Ethereum plans to move completely to proof of stake in the near future.

Bitcoin: The internet is your new banker

Bitcoin is the first popular decentralized digital currency. Its value is secured by scarcity rather than fiat, its reach is borderless, and its exchange is peer-to-peer rather than mediated by financial institutions and governments. Individuals and businesses enjoy lowered costs thanks to the elimination of credit card fees, wire transfer fees, and currency exchange fees.

Any fee currently associated with the movement of fiat currency is a target for Bitcoin’s approach to the transfer of value.

Monero: The strengths of cash without the digital strings

Unlike Bitcoin, Monero is an anonymous, untraceable cryptocurrency. Monero obfuscates the identity and activities of coin holders as well as each coin’s transaction history by employing cryptographic techniques impervious to surveillance (see ring signatures).

The coin is a natural fit for individuals and organizations that want the flexibility of cash without the burdens of traceability (see Vanity Fair, Google is Secretly Monitoring your Real-World Purchases). The coin’s cash-like design also helps it retain value by avoiding the “tainting” problems of traceable cryptocurrencies connected to illegal activities.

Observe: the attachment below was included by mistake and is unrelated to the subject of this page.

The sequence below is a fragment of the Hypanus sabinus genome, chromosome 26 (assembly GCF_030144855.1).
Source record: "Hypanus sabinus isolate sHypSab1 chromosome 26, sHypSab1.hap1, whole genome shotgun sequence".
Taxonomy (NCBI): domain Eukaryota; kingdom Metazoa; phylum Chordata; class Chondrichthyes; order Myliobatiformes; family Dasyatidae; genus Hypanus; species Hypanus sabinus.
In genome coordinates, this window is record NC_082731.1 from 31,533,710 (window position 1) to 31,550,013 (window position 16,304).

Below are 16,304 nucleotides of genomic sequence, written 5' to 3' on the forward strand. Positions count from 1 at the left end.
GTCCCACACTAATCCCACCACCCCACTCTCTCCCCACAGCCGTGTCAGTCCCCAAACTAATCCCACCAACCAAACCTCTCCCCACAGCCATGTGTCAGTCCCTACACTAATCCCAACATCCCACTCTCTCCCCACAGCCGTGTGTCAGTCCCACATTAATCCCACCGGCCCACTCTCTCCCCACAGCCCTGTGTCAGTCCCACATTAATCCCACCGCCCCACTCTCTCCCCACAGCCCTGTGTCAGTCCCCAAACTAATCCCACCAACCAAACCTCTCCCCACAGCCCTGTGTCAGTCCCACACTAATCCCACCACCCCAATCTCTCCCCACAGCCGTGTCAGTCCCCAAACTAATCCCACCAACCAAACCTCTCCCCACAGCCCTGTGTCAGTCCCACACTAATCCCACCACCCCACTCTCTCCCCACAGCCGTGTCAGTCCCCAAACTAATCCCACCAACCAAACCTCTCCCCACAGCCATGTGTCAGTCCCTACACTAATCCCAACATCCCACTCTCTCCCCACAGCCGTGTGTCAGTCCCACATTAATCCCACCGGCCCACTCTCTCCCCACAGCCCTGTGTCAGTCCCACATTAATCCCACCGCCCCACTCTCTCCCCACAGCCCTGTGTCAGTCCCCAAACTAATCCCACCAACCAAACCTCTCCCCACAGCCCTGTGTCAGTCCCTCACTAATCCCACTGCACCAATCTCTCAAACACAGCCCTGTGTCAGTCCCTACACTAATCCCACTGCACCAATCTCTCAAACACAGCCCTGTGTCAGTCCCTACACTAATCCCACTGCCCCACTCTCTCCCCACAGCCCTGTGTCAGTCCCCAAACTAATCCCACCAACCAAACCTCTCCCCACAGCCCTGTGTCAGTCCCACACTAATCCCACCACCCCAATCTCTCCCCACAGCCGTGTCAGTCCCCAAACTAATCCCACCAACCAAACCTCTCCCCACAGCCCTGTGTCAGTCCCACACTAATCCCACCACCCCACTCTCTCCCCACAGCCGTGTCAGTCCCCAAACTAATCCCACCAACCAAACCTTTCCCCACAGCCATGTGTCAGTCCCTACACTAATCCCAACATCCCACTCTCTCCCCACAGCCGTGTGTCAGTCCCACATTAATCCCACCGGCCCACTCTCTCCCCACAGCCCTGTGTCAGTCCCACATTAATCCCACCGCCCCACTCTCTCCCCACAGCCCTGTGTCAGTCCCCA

IPFS: Making the web more like the internet

InterPlanetary File System (IPFS) is a peer-to-peer distributed file system that enables web users to enjoy the freedom, safety, and speed of the internet. Today web users must access content through increasingly more centralized, slow technologies controlled by corporations and governments that can eliminate access (see New York Times, E.P.A. Scrubs a Climate Website of ‘Climate Change’). The underlying technology that powers the web—the internet—supports many ways of moving bits around the world. IPFS shifts web content distribution from location-based to a content-based peer-to-peer network, removing the need for centralizing servers.

IPFS makes the web more like the internet itself.

Blockstack: Keep your own data